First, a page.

The BigData bet

TIBCO plans to address the big data opportunity with a combination of 5 products. Obviously with Spotfire - that see a new release 6.0, and can look into Hadoop tables now. But the key work needs to be done by BusinessWorks - which gets a plug into Hadoop (the same one?), too. And needless to say TIBCO throws in recently acquired StreamBase, through which ideally enterprises would feed their Hadoop clusters, adding BusinessEvents to allow CEP and ActiveSpaces for an in memory acceleration. This all makes sens - but I am not sure if we will see that happening en masse in the near future. A data centric believer would e.g. just use Hadoop and memchache and look for patterns, BusinessEvents will have to prove its value-add over an open source product combination.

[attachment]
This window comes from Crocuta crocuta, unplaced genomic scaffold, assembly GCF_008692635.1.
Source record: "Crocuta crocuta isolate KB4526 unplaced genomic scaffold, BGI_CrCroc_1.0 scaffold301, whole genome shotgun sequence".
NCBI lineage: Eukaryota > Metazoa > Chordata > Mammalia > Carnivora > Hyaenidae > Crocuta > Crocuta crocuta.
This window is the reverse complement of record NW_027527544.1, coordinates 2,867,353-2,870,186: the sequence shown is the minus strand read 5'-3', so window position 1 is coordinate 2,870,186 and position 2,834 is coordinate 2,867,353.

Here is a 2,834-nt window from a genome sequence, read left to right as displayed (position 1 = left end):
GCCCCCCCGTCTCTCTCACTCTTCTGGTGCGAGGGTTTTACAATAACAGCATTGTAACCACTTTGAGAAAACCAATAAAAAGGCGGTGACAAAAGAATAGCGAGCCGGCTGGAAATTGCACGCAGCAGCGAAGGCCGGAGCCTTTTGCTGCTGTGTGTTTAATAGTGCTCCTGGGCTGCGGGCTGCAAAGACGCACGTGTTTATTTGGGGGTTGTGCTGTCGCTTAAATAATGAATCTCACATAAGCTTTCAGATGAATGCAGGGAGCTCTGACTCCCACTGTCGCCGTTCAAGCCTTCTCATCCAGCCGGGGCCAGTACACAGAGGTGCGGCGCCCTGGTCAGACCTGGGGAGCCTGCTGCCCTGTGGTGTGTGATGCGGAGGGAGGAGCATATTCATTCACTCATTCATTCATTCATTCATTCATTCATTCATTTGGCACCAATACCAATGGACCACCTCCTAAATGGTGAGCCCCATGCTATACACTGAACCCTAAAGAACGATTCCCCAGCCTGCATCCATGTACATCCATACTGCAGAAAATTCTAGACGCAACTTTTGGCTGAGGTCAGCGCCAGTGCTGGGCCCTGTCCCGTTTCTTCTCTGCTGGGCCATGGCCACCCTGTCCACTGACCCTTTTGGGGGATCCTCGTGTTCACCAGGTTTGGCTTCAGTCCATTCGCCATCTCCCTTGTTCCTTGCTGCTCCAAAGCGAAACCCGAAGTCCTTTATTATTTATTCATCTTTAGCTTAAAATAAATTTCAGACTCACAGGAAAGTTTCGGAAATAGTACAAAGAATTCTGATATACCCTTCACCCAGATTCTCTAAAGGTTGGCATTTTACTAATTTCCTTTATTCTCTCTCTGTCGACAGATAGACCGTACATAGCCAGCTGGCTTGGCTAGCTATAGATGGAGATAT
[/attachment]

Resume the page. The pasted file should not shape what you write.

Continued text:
Spotfire 6

Hadoop keeps investing into Spotfire and with version 6 it deserves credit to make it easier for business users to create their own KPIs and dashboards. Coupled with new location based services (as e.g. recently discovered by SAP for HANA) - this creates new and nice visualization capabilities.


Screenshot from WebCast



The new Spotfire Event Analytics product sounded very interesting - but there was no chance to drill much deeper in the keynotes. Would be good to understand what patterns the product can pick up and even more interesting to learn how it then creates analytic applications.